So here are my theories (which, again, I hope to find some way of testing in this space on some later date):
First: players who get hit a lot tend to get hit...differently than players who don’t. It’s not as though Quentin and Biggio have made a habit of getting to first base by getting their noses and eye sockets in front of as many baseballs as possible. It’s a glancing blow off the elbow pad, a grazing of the billowing jersey. It’s an art form, really, and I suspect that the actual, added danger to these players vis-a-vis the average hitter is pretty minimal. The pitches that injure are crazily wild, and impossible for anyone to get away from; no one wants one of those. Anyone can get Conigliaro’ed, of course, but my suspicion is that it’s only marginally more likely to happen to a player to whom HBPs is a part of his game than it is to any other player (if it’s more likely at all). For what it’s worth, Conigliaro was hit fairly often, landing in his league’s top 10 three times, while Thon was hit just nine times in 15 years.
Second: players who get hit a lot tend to get hurt a lot, not because they get hit, but because they tend to share common characteristics with each other that make injuries more likely. I expect that they break down into two groups. Group A are your sportswriters’ favorites: David Eckstein (no. 14 on the post-’61 list), Santangelo (no. 2), Biggio, Hunt (no. 3), Rowand (no. 13), Chase Utley (no. 10), Reed Johnson (no. 7). Gritty, gamers, hearty, etc., etc. They get hit by pitches a lot because they’ll do anything to help the team, however dangerous or ill-advised: take a pitch off the arm, crash into walls, crash into teammates, crash into catchers. (N.B.: I’m surprised Rusty Greer wasn’t hit more often.) It’s all a part of the same all-out-all-the-time compulsion, but my theory is that the injuries themselves come a lot less from the HBPs than from all the crashing into things.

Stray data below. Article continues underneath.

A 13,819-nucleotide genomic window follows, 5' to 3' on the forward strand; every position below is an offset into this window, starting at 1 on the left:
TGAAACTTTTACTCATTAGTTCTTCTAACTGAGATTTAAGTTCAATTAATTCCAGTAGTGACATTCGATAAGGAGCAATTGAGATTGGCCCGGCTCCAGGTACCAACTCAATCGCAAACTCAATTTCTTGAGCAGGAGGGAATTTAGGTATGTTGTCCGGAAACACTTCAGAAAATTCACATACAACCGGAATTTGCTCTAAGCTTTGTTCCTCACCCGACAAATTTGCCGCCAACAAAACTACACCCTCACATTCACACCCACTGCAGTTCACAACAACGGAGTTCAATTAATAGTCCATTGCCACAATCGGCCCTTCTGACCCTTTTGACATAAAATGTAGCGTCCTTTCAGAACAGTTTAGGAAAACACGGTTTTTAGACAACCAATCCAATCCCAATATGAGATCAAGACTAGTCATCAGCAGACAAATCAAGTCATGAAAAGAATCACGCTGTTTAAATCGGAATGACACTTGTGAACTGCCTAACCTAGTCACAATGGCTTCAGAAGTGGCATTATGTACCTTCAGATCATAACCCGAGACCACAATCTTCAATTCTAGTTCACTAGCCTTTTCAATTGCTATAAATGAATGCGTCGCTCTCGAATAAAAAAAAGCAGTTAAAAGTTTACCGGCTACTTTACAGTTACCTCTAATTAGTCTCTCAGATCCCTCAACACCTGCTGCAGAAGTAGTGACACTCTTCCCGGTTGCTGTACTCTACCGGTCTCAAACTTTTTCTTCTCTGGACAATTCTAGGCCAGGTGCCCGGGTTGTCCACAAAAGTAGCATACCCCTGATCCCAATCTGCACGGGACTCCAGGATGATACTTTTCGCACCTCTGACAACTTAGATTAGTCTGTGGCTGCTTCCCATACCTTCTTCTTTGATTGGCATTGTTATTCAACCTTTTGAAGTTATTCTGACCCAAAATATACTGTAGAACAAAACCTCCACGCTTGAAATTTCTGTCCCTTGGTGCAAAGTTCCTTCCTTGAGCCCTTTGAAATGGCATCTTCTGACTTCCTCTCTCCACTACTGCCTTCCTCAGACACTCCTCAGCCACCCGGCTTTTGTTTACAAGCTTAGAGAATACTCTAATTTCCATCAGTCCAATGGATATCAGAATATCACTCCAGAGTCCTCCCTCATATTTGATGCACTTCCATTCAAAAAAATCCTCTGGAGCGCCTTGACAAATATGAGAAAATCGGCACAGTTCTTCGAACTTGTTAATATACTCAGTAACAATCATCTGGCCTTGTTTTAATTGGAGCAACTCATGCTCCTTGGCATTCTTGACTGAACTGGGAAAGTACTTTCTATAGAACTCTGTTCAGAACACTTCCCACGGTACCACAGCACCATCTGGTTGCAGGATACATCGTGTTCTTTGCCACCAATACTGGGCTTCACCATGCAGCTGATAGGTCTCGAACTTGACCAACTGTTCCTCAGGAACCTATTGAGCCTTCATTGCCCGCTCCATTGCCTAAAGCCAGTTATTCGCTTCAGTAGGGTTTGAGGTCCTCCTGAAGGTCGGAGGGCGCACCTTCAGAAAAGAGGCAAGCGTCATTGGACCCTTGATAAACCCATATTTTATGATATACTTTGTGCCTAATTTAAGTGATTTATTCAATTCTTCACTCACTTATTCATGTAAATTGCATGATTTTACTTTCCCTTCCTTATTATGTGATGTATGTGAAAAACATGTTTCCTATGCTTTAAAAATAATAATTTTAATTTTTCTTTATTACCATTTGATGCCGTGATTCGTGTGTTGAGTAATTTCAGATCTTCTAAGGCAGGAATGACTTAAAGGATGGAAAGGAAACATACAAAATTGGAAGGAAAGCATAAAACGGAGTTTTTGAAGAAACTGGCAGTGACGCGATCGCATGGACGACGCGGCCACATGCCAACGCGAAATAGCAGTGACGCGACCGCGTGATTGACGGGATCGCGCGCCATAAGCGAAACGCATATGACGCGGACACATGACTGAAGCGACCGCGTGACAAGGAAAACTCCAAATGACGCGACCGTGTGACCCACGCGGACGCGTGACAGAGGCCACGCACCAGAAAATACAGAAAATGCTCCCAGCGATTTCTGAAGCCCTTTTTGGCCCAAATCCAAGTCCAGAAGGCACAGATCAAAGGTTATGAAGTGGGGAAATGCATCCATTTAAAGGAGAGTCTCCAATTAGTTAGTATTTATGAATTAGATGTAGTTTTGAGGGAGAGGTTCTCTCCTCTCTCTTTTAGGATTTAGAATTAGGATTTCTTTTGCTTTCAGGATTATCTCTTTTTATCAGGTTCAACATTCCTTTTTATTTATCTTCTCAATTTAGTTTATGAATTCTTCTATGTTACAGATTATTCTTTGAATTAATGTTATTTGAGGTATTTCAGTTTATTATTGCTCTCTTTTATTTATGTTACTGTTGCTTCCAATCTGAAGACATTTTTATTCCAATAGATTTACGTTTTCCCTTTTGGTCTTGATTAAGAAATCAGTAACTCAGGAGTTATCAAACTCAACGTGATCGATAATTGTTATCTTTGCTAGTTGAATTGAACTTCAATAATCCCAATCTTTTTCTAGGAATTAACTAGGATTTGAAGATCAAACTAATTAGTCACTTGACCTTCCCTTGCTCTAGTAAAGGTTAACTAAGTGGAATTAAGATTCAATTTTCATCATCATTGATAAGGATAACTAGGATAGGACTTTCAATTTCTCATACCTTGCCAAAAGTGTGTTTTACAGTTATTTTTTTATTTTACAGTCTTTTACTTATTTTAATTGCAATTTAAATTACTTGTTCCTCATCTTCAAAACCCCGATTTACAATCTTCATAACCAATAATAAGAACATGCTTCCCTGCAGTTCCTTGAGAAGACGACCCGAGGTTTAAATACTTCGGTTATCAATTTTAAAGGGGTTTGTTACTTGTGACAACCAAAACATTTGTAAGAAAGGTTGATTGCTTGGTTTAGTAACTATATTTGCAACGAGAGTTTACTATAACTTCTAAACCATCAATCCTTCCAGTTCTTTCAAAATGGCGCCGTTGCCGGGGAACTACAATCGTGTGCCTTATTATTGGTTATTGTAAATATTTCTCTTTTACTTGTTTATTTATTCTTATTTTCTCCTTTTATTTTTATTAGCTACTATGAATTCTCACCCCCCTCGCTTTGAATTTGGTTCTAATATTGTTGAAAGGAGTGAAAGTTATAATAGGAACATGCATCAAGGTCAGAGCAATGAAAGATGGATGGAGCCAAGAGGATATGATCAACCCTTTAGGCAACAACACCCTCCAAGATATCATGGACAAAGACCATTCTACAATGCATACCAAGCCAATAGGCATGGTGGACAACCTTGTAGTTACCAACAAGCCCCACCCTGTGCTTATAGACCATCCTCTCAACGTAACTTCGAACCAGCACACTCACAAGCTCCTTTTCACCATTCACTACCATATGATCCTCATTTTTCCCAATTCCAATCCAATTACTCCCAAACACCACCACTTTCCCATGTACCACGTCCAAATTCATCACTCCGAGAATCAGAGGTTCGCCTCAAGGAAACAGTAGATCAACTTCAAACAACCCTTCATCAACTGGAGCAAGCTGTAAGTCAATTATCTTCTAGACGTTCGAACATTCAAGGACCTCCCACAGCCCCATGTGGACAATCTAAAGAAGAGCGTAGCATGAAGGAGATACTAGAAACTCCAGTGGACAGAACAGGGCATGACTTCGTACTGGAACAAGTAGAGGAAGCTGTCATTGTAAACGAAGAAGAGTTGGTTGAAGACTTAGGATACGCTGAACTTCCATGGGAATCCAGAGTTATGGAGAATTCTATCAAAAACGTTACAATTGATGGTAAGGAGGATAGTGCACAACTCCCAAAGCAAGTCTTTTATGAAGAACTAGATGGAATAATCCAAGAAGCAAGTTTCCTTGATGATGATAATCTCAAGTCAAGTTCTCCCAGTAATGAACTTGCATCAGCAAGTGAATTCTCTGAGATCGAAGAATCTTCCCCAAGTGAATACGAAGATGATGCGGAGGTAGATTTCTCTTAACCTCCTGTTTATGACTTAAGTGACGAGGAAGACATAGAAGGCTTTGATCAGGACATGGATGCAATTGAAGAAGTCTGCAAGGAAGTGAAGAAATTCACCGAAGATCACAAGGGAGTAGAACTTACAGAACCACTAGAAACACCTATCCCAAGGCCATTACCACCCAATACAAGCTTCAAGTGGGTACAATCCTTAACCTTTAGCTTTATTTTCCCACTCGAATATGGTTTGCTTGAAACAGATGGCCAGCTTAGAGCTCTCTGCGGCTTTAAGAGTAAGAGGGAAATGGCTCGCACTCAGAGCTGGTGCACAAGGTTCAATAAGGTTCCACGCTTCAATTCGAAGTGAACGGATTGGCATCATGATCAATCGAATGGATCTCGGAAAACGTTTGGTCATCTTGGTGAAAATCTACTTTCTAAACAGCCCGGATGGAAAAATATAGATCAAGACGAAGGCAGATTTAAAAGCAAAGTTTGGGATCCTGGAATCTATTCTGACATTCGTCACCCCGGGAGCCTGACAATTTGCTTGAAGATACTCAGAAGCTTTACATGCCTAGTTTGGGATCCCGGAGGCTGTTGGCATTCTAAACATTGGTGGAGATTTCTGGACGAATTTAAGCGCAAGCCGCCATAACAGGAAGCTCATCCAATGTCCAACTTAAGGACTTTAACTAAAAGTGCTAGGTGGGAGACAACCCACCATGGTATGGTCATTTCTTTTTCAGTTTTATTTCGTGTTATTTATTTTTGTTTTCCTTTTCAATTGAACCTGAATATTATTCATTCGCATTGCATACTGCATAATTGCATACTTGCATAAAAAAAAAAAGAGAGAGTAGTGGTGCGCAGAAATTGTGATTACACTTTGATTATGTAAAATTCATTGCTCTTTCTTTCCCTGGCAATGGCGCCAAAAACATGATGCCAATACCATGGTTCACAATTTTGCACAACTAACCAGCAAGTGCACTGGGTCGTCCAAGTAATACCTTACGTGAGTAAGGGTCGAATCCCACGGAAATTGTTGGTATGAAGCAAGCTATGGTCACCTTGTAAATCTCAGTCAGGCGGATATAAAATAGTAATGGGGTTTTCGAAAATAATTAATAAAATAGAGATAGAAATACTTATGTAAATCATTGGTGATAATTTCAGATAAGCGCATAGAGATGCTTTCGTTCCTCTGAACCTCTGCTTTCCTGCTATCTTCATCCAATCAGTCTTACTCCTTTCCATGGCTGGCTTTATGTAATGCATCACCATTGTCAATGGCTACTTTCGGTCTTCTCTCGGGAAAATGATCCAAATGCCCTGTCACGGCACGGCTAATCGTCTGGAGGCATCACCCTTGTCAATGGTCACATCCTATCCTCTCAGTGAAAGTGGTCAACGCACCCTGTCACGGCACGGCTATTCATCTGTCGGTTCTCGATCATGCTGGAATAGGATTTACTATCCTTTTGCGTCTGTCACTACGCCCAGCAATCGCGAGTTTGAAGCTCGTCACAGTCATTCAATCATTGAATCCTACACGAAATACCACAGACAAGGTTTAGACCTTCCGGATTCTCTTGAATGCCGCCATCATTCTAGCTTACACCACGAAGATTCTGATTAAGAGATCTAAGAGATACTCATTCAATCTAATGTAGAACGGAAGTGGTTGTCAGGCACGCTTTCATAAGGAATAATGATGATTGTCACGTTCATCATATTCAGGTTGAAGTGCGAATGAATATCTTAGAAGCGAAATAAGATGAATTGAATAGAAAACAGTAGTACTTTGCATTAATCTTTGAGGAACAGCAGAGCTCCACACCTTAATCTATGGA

Group B, on the other hand, are quite different: Quentin, Jose Guillen (no. 20), Baylor (no. 11), Willingham (no. 16), Wilson (no. 5). These guys may or may not be what their beat writers would call gritty, but what they definitely have in common is reflexes, or fast-twitch muscles, or flexibility and conditioning, or what-have-you, that are probably a bit slower than the average professional athlete’s. They certainly don’t mind getting hit by the odd pitch now and then, but it’s likely that part of it is that they don’t have the ability to avoid a high-and-tight pitch that many other hitters do. Those qualities (my theory goes) don’t seem to lead to more HBP injuries, but manifest themselves in other aspects of the game, and he’s more likely to pull a hamstring or quad running the bases or changing after a fly ball.